The Californian referendum on the death penalty: Proposition 62 (8th November 2016)

California voted on the death penalty through Proposition 62 (8th November 2016) . Currently 31 states in the USA have the death penalty with California a relatively late convert in 1978. Interestingly the November review of that decision rarely strayed into an ethical discussion of the merits of death as a suitable and proportionate punishment. California has a barbaric prison service* so it was always unlikely that voters would be won over by anything less than Old Testament style vengeance. The arguments for proposition 62 didn’t make the tactical error of taking the high moral ground. The six principal arguments (see below) were rooted firmly in vengeance territory. In California the issue of the death penalty is a warm political topic and proposition 62 attracted more than ten million voters. The proposition was lost 54%-46%.

Proposition 62 used these principal arguments:

1 The proposition would save taxpayer money by replacing a costly, inefficient system that is unworkable.
2 The proposition would provide criminals the opportunity to work and pay restitution to victims’ families.
3 The proposition would provide victims’ families closure.
4 The proposition would eliminate the risk of executing an innocent person.
5 The proposition would erase the most extreme racial inequality in the criminal justice system, the disparity in death penalty sentencing.
6 The proposition is supported by former death penalty advocates**.

Sanctity of life obviously wasn’t believed to be a consideration for Californian voters. Argument 1 is pragmatic and can be paraphrased as ‘Why are we wasting money on these worthless criminals?’ Argument 2 is an unsophisticated attempt to reinforce blood money as a guiding principal in the Californian penal code. Blood money in this case is an annual drip-feed paid in miniscule amounts potentially over decades of imprisonment. Prisoners earn minimal wages*** meaning restitution payments are tiny- an annual reminder of the original crime This delays closure. Both arguments 2 and 3 can be eliminated as reasons for voting for proposition 62 as the agony is prolonged through bureaucracy. Argument 4 is a practical issue associated with due process. This assumes that the Californian system will prioritise the establishment of innocence rather than clear-up ratios. Argument 5 is obscene. The proposers of proposition 62 explicitly declare that black-Americans are, as a matter of simple fact, treated unjustly by Californian courts. This is horrendous but what is worse is that the proposers go on to suggest that the solution is for black-Americans, who have been treated unjustly, be incarcerated for life without parole. This is Kafkaesque. Argument 6 is intellectual cant: ‘X used to favour capital punishment but now favours Proposition 62. Therefore Proposition 62 is a good thing’.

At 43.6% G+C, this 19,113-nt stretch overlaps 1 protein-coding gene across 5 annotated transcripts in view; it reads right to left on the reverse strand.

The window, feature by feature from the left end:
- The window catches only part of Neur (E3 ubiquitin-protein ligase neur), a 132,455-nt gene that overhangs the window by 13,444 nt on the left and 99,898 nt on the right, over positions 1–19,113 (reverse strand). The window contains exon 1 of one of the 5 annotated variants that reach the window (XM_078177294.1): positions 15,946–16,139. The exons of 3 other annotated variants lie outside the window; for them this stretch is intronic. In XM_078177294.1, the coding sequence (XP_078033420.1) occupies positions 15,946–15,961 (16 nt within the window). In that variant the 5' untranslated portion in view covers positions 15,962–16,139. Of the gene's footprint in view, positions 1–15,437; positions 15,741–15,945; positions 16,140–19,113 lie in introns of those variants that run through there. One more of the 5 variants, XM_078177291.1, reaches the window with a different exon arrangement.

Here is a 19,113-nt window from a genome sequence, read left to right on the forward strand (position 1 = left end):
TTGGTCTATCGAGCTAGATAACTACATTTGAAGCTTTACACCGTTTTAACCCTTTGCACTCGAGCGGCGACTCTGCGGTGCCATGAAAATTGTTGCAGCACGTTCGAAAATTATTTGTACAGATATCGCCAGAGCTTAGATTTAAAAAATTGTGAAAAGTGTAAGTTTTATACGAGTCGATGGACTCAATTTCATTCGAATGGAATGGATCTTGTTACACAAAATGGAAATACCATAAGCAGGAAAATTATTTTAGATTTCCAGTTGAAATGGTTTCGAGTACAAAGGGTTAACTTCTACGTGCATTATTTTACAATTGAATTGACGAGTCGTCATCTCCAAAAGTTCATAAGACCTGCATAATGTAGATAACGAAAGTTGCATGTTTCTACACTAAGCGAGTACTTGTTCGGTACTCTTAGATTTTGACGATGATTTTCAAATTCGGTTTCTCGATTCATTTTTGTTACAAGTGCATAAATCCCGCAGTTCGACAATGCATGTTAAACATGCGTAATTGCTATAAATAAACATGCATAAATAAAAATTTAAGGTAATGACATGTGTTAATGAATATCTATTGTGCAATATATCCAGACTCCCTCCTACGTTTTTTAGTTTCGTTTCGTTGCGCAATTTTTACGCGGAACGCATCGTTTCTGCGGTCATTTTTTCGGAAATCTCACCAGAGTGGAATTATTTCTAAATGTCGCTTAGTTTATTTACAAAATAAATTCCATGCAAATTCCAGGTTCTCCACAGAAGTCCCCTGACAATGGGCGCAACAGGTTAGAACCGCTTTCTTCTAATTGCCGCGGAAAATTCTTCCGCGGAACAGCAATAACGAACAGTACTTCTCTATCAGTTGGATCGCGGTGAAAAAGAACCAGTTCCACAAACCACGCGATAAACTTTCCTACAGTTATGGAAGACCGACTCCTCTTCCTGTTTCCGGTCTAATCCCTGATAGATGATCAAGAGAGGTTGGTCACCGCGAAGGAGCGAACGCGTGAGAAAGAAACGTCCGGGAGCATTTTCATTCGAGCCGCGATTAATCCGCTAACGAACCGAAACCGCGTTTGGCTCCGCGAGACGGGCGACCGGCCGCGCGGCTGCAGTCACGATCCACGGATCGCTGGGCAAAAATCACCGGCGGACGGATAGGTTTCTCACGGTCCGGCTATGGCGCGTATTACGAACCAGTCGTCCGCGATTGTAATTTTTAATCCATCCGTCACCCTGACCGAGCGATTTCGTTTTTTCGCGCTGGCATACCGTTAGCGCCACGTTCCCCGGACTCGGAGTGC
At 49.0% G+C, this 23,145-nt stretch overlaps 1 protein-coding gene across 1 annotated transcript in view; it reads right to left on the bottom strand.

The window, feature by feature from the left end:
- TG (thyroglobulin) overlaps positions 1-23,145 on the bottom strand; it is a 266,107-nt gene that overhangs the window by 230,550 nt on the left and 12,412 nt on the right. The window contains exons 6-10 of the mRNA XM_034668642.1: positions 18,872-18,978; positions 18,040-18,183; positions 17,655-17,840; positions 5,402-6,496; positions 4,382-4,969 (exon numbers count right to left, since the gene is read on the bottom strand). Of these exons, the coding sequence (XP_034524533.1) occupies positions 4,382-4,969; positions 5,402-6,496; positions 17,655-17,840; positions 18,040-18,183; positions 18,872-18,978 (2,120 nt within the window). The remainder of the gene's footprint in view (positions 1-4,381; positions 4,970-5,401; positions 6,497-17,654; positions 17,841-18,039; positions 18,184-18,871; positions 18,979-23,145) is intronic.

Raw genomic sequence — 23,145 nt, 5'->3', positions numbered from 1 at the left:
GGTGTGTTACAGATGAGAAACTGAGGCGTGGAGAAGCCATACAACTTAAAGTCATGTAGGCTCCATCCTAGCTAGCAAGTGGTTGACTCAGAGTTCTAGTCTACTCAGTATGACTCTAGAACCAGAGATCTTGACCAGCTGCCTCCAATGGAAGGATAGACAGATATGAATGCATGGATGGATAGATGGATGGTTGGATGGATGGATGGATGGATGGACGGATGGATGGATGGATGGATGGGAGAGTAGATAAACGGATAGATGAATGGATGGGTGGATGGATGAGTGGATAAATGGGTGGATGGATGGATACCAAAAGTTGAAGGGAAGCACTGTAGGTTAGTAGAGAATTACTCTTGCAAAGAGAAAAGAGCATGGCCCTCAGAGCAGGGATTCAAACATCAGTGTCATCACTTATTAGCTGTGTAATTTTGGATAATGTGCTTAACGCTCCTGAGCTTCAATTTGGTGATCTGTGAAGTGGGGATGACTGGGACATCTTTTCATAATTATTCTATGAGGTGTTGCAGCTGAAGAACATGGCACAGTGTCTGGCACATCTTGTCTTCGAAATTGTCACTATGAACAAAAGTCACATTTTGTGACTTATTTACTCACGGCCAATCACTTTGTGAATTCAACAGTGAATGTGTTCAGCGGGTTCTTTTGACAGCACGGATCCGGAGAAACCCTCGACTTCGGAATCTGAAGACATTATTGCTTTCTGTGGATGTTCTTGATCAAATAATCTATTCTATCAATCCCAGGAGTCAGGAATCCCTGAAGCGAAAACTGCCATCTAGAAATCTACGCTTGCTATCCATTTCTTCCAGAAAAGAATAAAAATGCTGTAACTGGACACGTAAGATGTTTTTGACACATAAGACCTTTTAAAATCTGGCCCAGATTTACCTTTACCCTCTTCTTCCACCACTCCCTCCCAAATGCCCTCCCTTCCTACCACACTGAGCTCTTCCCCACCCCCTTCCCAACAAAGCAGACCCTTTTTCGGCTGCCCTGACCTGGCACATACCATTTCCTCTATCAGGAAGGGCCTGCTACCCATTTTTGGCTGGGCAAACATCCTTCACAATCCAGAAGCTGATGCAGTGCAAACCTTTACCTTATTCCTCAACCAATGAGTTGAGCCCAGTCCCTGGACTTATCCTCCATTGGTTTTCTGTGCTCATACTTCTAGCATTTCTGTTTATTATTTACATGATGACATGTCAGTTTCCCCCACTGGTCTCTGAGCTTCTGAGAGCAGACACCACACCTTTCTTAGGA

Proposition 62 demonstrates intellectual bankruptcy and deserved to be voted down though probably not for the reason it actually was defeated. It is amoral. California has world-class universities and yet appears to be averse to a stringently argued moral case opposing the death penalty. The race to the moral bottom was achieved on the 8th of November in the Californian referendum on the death penalty.

The ballot summary is-
Repeals death penalty and replaces it with life imprisonment without possibility of parole. Applies retroactively to existing death sentences. Increases the portion of life inmates’ wages that may be applied to victim restitution. Fiscal Impact: Net ongoing reduction in state and county criminal justice costs of around $150 million annually within a few years, although the impact could vary by tens of millions of dollars depending on various factors*.

* See see also
**Go to,_Repeal_of_the_Death_Penalty_(2016) The principal costs identified are the appeal system where $5 billion has been spent in the process of executing 13 prisoners ($384m per execution) since 1978. They also identify that death sentence prisoners have (expensive) single cells unlike other prisoners.
***Consider this: US prisons have commercial contracts with big business to use the captive (slave?) workforce that exists in prison See And the State itself uses prison inmates as a pool of cheap labour So in addition to these abuses of prison inmates they are to also have up to 60% of their wages deducted as restitution (blood money).


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